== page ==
At The Crossroads is a visual meditation on a day in the life of a dedicated city witch. Between collecting herbs, calming unruly spirits, and paying tribute to ancestors, it seems the trials and tribulations of urban magic never end! That’s ok, though – what’s an afternoon without a little chaos?

Accordion book: front

Accordion book: back


Anyway! That’s enough babbling from me for now! I have a lot of other exciting things coming up soon, and will be writing a bit about that once the chaos and excitement around TCAF has passed.

Books Events

Thank You For a great Toronto Queer Zine Fair & Canzine 2015!


My sincerest and most humble gratitude to everyone at the Toronto Queer Zine Fair today. I never thought I would find my people, but when I table here I know I did. I have never felt anything like it. Thank you to all of the volunteers I never got to meet, but whose efforts no doubt shaped my experience. Thank you to organizers Eddie, Geoff, and Yasmeeen. Thank you so much to whoever found and brought me an Advil – I have no idea where it came from, but because of that Advil I could stay for the rest of the fair. Thank you to Terah Li, Kieran Meyn, and Brad Casey who were my moral support and strength throughout the day. You are angels, all of you! Thank you to everyone who came out, who showed me your good vibes and smiles and belief in what I do.

Thank you to my wonderful assistant, who tabled for me at Canzine – his first zine/comics/art fair ever – all by his lonesome because the fairs were scheduled at exactly the same time and I could not be in two places at once. If that’s not love, I’m not quite sure what is.


Thank you to everyone who has purchased Witchbody so far. It is such a vulnerable work for me and so it has been a blessing to have the response be so positive. It has only been out for a week and already I am 37% sold out. I had 300 copies in the first (and only, so far) print run, and within one week there are only 189 copies left. Thank you! I feel blessed.

And: a final thank you to everyone whose work inspires me so much, who I am happy to be in community with – however near or far – and creating alongside, even if we all do it by ourselves at home with our cats. It is so nice to come out of hiding and see what everyone has been working on, take it home, and cuddle up to read it.


Photos from top to bottom: Toronto Queer Zine fair, by Sabrina Scott; Canzine by Adrien Benson; TQZF haul of sweet goodies by Sabrina Scott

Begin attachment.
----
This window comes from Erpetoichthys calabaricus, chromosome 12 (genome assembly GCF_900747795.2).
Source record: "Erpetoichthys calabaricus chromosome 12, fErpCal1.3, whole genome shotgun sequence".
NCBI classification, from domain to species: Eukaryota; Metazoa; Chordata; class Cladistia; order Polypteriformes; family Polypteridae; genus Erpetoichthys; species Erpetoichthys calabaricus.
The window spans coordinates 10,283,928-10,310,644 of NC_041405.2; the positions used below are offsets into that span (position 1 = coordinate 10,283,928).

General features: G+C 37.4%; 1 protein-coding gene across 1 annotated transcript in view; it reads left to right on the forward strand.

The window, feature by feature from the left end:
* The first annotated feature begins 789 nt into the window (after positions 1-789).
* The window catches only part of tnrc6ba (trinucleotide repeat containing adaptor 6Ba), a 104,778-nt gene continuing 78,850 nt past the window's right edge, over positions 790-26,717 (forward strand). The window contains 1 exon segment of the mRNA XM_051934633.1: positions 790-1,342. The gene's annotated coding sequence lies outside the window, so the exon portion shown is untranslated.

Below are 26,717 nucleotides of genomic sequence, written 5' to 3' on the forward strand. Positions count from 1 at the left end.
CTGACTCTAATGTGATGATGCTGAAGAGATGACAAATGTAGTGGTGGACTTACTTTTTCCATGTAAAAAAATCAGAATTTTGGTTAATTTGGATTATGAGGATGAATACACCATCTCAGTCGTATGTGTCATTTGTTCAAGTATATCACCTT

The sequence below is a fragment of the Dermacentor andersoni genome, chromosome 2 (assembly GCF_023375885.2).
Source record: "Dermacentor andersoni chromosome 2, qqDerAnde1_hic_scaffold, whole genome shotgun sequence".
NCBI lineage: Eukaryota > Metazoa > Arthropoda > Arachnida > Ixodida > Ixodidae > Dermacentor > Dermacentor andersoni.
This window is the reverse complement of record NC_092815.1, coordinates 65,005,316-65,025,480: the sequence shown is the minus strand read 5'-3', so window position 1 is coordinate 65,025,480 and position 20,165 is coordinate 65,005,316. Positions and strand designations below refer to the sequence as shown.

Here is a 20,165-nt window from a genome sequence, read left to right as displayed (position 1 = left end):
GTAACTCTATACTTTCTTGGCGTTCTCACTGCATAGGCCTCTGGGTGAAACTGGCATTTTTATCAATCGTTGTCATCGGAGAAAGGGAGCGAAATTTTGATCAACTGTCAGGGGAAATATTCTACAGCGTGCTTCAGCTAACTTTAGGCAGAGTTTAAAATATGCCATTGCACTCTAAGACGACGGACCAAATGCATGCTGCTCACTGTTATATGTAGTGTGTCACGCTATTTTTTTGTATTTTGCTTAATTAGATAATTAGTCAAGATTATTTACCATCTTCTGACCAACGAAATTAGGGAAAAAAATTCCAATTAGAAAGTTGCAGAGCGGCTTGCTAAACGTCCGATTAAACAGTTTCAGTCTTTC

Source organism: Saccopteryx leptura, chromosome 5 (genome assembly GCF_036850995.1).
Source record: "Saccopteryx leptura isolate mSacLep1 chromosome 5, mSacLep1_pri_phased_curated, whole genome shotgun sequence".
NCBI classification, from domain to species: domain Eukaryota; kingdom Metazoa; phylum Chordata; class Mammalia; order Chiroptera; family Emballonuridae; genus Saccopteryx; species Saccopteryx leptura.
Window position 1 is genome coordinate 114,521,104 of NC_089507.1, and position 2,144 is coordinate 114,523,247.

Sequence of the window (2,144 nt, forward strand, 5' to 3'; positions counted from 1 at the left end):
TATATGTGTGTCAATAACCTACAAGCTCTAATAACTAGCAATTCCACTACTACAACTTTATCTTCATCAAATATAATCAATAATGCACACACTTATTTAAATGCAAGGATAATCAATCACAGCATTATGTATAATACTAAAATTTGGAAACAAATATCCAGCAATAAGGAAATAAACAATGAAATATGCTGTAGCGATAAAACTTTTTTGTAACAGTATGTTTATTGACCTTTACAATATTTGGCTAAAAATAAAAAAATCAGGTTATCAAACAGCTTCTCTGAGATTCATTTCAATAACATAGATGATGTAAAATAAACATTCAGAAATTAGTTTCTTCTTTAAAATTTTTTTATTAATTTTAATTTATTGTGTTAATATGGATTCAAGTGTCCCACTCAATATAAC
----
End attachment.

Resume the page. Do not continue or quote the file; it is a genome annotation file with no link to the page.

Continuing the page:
Books Events

In Gratitude (Book Launch Reflections, and Upcoming Zine Fair Appearances!)

I’m settling into bed the evening after the evening after my launch and for the first time in a long time, I feel like dancing.

For the first time in a long time, I felt community. I felt held, supported, seen. Appreciated. I felt able to speak. For the first time in a long time I met so many people I have never seen before and I am humbled by their faith in someone they have never met and have no reason to trust. I am humbled by the presence of so many people who I have not seen in a very long time: to whom I owe so much, but as of late – in the hustle, in illness, in madness – have been able to give only a little. And yet: you, all of you, have given me your new moon Tuesday night. In Libra. You have trusted me with your bodies and your ears.

Here’s to new friends and old. To reaching out to strangers, to singing out into the darkness without knowing if there is someone there to hear but trusting that somewhere, out there, there is. Another beating heart. Another vibrating materiality. Electric.

To calm my anxiety before the launch, I re-read one of my favourite astrologers’ post on the night’s dark splendour. Chani Nicholas writes:

“Libra aims to connect with you whether you want to or not. Libra leads with charm, is ceaselessly charismatic and can turn any opportunity into a meet and greet. If you are alive, a Libra nearby would like to say hi.”